In 1936, the ageing, much-loathed Labour ‘rat’ Ramsay MacDonald rose to speak in the British House of Commons eager to contribute his views on the crisis created by the rise of Nazism. He never got much of a chance. His one-time comrade, James Maxton growled from behind him, ‘Sit down, man. Sit down. You’re a bloody tragedy.’ And MacDonald, perhaps recognising the truth of the remarks, fell.
It is no exaggeration to say that many British people are feeling that way about Tony Blair, whose career has now entered its endgame. Having spent months trying to groom a successor to challenge Gordon Brown, he has now bowed to the inevitable and begun talks on the process of handover.
His Government, which prided itself on being able to balance the policy agenda of a social democratic Party with an authoritarian approach to law and order, is now shambolic making populist policy on the run in a desperate attempt not to be outflanked on the Right. Blair himself, for so long the one Labour leader acceptable to Tory middle England, is now loathed across the political spectrum, with the intensity reminiscent of the way the Australian public turned on Bob Hawke in the early 1990s.
Far from being an asset, Blair is now a liability it is essential for Labour to replace him if they are to have any chance at all against ‘Dolphin’ Dave Cameron, the blue-green Conservative who bicycles to the Commons and sports a wind-turbine on his Notting Hill terrace.
Yet for all this, it is not Blair’s fall that is the tragedy, but his rise as measured by the mounting evidence of how little Labour has really achieved in its nine years in power, and the leeway the public were willing to give him. There is a creeping sense that a fourth term one in which a (slightly) more Leftish Prime Minister Brown would open up a more aggressive agenda may prove elusive, and that the ‘Blair era’ may prove a wasted opportunity.
At first sight, this seems absurd. In the wake of Thatcherism’s 17 years of wholesale social destruction, Labour has expended untold energy and billions of dollars in reconstructing the most elementary services in health, housing and education. Research by Polly Toynbee and David Walker (in a book-length audit of Labour’s performance, Better or Worse Has Labour Delivered?) suggests that Labour has increased access to higher education by 20 per cent, boosted levels of high-school completion in deprived areas by 80 per cent, universalised access to pre-school care, doubled public spending on major diseases, and halved waiting times for medical services. One can add to this the establishment of a minimum wage, the expansion of public housing stock, and much more besides.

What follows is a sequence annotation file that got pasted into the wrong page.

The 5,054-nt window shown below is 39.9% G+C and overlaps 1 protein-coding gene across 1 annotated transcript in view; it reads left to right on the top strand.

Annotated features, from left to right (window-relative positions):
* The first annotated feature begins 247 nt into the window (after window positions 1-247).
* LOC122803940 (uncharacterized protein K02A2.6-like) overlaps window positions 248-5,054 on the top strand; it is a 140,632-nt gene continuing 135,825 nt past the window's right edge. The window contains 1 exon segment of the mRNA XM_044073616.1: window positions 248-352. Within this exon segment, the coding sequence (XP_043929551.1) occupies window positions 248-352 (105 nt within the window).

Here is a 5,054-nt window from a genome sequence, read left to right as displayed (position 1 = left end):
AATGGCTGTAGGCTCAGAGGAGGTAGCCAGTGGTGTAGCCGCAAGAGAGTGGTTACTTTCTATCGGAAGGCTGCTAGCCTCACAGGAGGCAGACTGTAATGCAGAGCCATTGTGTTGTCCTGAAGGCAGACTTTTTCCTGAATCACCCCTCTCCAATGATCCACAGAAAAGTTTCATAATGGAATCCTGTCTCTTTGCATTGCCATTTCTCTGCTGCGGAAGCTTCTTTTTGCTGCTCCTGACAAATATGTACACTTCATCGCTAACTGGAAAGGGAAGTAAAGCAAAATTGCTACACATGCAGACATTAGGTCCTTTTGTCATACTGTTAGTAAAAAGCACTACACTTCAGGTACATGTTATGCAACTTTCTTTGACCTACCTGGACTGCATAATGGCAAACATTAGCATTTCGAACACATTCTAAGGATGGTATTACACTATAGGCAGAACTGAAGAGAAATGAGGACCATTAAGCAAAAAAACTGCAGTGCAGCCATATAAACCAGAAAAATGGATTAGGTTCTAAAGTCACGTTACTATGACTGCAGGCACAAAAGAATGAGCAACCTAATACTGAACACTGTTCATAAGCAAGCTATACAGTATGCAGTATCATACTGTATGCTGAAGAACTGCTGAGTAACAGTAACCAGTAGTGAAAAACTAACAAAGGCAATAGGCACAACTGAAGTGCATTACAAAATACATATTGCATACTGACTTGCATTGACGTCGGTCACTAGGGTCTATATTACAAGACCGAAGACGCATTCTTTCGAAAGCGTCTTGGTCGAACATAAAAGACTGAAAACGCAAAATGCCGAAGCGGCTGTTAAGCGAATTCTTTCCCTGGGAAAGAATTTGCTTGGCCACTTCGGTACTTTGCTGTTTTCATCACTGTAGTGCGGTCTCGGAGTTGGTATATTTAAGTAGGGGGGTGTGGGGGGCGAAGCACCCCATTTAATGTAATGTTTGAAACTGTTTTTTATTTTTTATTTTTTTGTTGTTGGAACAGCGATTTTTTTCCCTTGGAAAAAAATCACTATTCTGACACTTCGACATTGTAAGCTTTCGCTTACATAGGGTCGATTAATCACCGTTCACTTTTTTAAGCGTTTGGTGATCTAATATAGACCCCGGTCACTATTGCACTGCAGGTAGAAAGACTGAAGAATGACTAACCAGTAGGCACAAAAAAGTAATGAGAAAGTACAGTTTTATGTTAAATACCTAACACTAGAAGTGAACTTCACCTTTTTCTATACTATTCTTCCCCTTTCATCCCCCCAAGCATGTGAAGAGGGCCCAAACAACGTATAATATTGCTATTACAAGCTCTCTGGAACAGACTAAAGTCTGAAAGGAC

It’s an impressive policy record, yet it’s one sided, for what the Blair Government has failed to partner it with is any substantial assault on institutional inequality. This was borne out by recent findings by educational body the Sutton Trust, which found that access to professions such as the law, journalism and politics had become more, not less, dominated by graduates from public (that is, private) schools and Oxbridge over the last 10 years.
Inequality of this sort is undoubtedly a hard nut to crack but the fact that it has worsened indicates that Blair’s Government has never really focussed on it. Rhetoric aside, Blair gave up early on trying to rein in Oxbridge’s autonomy in student selection, and his Government has positively encouraged faith-based private ‘academies’ to further the divide between children of middle and low-income families.
The aim is nationalist the UK needs a knowledge-economy elite to compete in the 21st century, and the Government is relatively indifferent to where they come from. Such initiatives are not unrelated to the new ‘liberal imperialism’ which has the UK and the US running a Westernised world. The last thing Blair wants to be bothered with is the mucky business of inequality one former aide has suggested that he lost interest in domestic policy around 1999, and that the bulk of his time since has been occupied with international affairs.
But when inequality is not addressed, the provision of extra services though it improves people’s lives becomes regressive. It is an admission of defeat in the face of a rigid and stratified society. And once that admission is made, such services are partnered with an increase in authoritarian regulation of everyday life.
When this happens, Labour Parties can make a sudden lurch into deep-Right territory. The resources used to reshape society are then employed to micromanage individuals from the notorious ‘anti-social behaviour orders’ to health warnings on chocolate bars, to government guides for new dads (‘a park is a good place for a child to play’) to the latest, most Orwellian idea: the ‘pre-criminal’ intervention in families whose children are assessed of having a high risk of being anti-social.
Sadly, some of this is necessary the Thatcher-Major years left sections of the population so de-socialised that the UK has an extremely high proportion of very obnoxious, violent people, and families of the ‘neighbours from hell’ type. But the bulk of it is simply social control applied to a frustrated population who know how slight their chances are of breaking through.
Worse, such control has fused with the wildly over-the-top brace of anti-terrorist laws. The result is a sort of ‘Nurse Ratchet’ State authoritarian and therapeutic, dedicated to the management rather than maximisation of its people.
So yes, it is a tragedy. And a warning.
It is easy for cautious Labour Parties to duck the big fights. But if they don’t tackle the key institutions of inequality, there is no point having them they simply become their own negation, and fall having never risen.
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